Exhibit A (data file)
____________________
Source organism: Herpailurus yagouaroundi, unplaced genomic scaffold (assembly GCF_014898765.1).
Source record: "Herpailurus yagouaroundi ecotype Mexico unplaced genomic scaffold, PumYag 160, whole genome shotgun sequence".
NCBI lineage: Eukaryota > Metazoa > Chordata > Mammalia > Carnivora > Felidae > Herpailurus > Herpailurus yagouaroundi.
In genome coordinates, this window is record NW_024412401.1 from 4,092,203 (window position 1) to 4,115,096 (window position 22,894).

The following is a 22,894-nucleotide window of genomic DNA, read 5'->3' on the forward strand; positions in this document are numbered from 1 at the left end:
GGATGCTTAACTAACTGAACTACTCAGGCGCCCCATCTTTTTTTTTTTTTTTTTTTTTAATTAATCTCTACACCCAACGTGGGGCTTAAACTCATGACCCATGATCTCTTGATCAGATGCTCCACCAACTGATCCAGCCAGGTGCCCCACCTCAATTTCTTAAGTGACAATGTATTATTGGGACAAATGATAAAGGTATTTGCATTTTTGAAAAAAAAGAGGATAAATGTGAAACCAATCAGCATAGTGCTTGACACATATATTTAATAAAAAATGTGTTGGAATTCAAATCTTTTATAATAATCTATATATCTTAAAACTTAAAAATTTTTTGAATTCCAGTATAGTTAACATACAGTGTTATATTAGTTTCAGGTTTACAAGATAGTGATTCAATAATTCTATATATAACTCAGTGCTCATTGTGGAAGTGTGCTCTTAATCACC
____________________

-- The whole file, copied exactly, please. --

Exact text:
Source organism: Herpailurus yagouaroundi, unplaced genomic scaffold (assembly GCF_014898765.1).
Source record: "Herpailurus yagouaroundi ecotype Mexico unplaced genomic scaffold, PumYag 160, whole genome shotgun sequence".
NCBI lineage: Eukaryota > Metazoa > Chordata > Mammalia > Carnivora > Felidae > Herpailurus > Herpailurus yagouaroundi.
In genome coordinates, this window is record NW_024412401.1 from 4,092,203 (window position 1) to 4,115,096 (window position 22,894).

The following is a 22,894-nucleotide window of genomic DNA, read 5'->3' on the forward strand; positions in this document are numbered from 1 at the left end:
GGATGCTTAACTAACTGAACTACTCAGGCGCCCCATCTTTTTTTTTTTTTTTTTTTTTAATTAATCTCTACACCCAACGTGGGGCTTAAACTCATGACCCATGATCTCTTGATCAGATGCTCCACCAACTGATCCAGCCAGGTGCCCCACCTCAATTTCTTAAGTGACAATGTATTATTGGGACAAATGATAAAGGTATTTGCATTTTTGAAAAAAAAGAGGATAAATGTGAAACCAATCAGCATAGTGCTTGACACATATATTTAATAAAAAATGTGTTGGAATTCAAATCTTTTATAATAATCTATATATCTTAAAACTTAAAAATTTTTTGAATTCCAGTATAGTTAACATACAGTGTTATATTAGTTTCAGGTTTACAAGATAGTGATTCAATAATTCTATATATAACTCAGTGCTCATTGTGGAAGTGTGCTCTTAATCACC